With poor fiscal management and the government's reluctance to engage with the IMF to make approporariate reforms, there is little prospect for an improvement in Zambia's wider economic situation.
The outlook for Zambia’s economy is poor, with several domestic and external factors threatening to destabilise it. Particular risks are a collapse of the currency (kwacha), the implementation of foreign exchange controls, rising inflation, and an unsustainably large government deficit. The government appears to be unwilling to take appropriate steps to avert such scenarios, and has expressed opposition to seeking support from the IMF. Although we do not expect that this will lead to a substantive change in the security environment, it could create severe restrictions on the ease of doing business in Zambia.
Two major international copper producers announced two weeks ago that they are reducing operations at their mines in Zambia. This is likely to hit the economy and government finances hard. The copper price has dropped by around 25% since mid-2014, in large part because of a drop in demand from China. Approximately a quarter of government revenue comes from the copper industry, which reportedly also accounts for around 70% of the country’s foreign exchange income.
The severe slowdown in the country’s main export industry will exacerbate other economic and political risks. The most pressing of these is probably the falling value of the kwacha. It has fallen by over 35% against the US dollar since the start of the year, making it the world’s second worst performer. The authorities do not have sufficient foreign reserves to support the currency. Because of this, they are faced with three options: allow the currency to fall further, seek support for an institution such as the IMF, or impose exchange controls.
On current indications, a further drop in the kwacha’s value, followed by the imposition of exchange controls appears to be the most probable scenario. However, a deferral of a US interest rate rise from September to November or December will reduce some of the pressure on the kwacha. Given this, we assess that a likely timeframe for exchange controls coming into effect is later this year.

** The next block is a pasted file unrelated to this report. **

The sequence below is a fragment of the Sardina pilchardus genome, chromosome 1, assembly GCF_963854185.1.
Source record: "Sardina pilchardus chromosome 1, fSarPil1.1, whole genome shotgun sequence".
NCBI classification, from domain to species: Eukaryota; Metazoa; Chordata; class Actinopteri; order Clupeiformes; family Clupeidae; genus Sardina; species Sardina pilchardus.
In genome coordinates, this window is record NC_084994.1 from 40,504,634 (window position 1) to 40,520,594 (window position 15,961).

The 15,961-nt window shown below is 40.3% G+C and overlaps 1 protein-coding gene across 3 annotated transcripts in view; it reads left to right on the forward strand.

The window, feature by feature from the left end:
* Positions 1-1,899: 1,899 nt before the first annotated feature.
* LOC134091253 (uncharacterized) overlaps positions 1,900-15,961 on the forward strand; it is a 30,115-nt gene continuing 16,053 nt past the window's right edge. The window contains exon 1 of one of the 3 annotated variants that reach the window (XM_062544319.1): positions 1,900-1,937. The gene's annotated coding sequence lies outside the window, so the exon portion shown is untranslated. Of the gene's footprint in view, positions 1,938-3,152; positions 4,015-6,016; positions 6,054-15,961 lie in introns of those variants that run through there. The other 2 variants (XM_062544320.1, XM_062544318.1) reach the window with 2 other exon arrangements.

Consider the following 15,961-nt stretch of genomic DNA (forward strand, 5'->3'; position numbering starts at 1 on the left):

A fall in the kwacha’s value plays into other economic problems. The inflation rate is currently at 7.3% according to Zambia’s central statistics office. We expect that this will increase steadily in the coming months, as the impact of lower fuel prices wears out, and as the depreciating kwacha pushes up import prices. It will also make it harder for the government to service foreign denominated debt and increase the costs of obtaining new financing.
The longer-term implications of a squeeze on government financing are concerning. The country’s energy generation infrastructure is in need of expansion, and a large amount of public funding is required for this. There has been rationing of power supplies since June, in an attempt to ensure the mining industry can continue to operate. However, the shortfall in generation has meant that mining companies were reportedly asked in early September to cut their usage by 30%.
Another issue that we expect will undermine attempts to obtain financing, improve energy infrastructure, and attract foreign investment, is the government’s poor record on fiscal management. A financial management expert working for a European embassy in Lusaka told us that budgeting ‘is volatile with short-term ad hoc solutions being found to immediate problems’.
Several other well-placed sources expressed similar concerns about the political motivations for government decisions on spending. Examples of this from last month alone are decisions to increase maize purchase prices by around 7% and civil service salaries from 2016. A general election is due next year, and the government appears to be seeking to boost support in key constituencies.
With this trend of poor fiscal management set to continue, and the government reluctant to engage with the IMF and make appropriate reforms, we see little prospect for an improvement in the wider economic situation anytime soon. Instead, we expect the operating environment for foreign companies will become increasingly difficult, and government policy more erratic, over the coming year.
Image: Creative Commons - "ZM-Nkana-headgear-Kitwe" by Per Arne Wilson